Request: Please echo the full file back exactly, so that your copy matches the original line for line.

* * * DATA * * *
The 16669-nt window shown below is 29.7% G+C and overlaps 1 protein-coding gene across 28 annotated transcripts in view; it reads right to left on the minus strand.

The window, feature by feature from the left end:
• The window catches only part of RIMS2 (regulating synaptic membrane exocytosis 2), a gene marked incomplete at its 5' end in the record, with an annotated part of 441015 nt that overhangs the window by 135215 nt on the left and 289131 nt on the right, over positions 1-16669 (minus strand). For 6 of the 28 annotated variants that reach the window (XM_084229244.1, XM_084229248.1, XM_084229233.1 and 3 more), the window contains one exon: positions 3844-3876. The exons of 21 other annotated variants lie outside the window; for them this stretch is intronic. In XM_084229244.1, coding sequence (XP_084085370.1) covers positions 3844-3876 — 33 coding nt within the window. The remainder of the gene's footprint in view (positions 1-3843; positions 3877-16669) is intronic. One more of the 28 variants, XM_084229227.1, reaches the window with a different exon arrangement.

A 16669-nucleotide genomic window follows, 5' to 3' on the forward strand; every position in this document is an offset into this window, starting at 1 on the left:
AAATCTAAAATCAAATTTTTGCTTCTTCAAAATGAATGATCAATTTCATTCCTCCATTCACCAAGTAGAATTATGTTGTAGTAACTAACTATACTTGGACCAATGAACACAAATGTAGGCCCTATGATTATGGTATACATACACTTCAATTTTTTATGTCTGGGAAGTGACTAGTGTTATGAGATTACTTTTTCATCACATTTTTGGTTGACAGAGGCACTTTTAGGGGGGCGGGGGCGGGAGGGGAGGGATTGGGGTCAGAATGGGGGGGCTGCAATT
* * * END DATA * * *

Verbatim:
The 16669-nt window shown below is 29.7% G+C and overlaps 1 protein-coding gene across 28 annotated transcripts in view; it reads right to left on the minus strand.

The window, feature by feature from the left end:
• The window catches only part of RIMS2 (regulating synaptic membrane exocytosis 2), a gene marked incomplete at its 5' end in the record, with an annotated part of 441015 nt that overhangs the window by 135215 nt on the left and 289131 nt on the right, over positions 1-16669 (minus strand). For 6 of the 28 annotated variants that reach the window (XM_084229244.1, XM_084229248.1, XM_084229233.1 and 3 more), the window contains one exon: positions 3844-3876. The exons of 21 other annotated variants lie outside the window; for them this stretch is intronic. In XM_084229244.1, coding sequence (XP_084085370.1) covers positions 3844-3876 — 33 coding nt within the window. The remainder of the gene's footprint in view (positions 1-3843; positions 3877-16669) is intronic. One more of the 28 variants, XM_084229227.1, reaches the window with a different exon arrangement.

A 16669-nucleotide genomic window follows, 5' to 3' on the forward strand; every position in this document is an offset into this window, starting at 1 on the left:
AAATCTAAAATCAAATTTTTGCTTCTTCAAAATGAATGATCAATTTCATTCCTCCATTCACCAAGTAGAATTATGTTGTAGTAACTAACTATACTTGGACCAATGAACACAAATGTAGGCCCTATGATTATGGTATACATACACTTCAATTTTTTATGTCTGGGAAGTGACTAGTGTTATGAGATTACTTTTTCATCACATTTTTGGTTGACAGAGGCACTTTTAGGGGGGCGGGGGCGGGAGGGGAGGGATTGGGGTCAGAATGGGGGGGCTGCAATT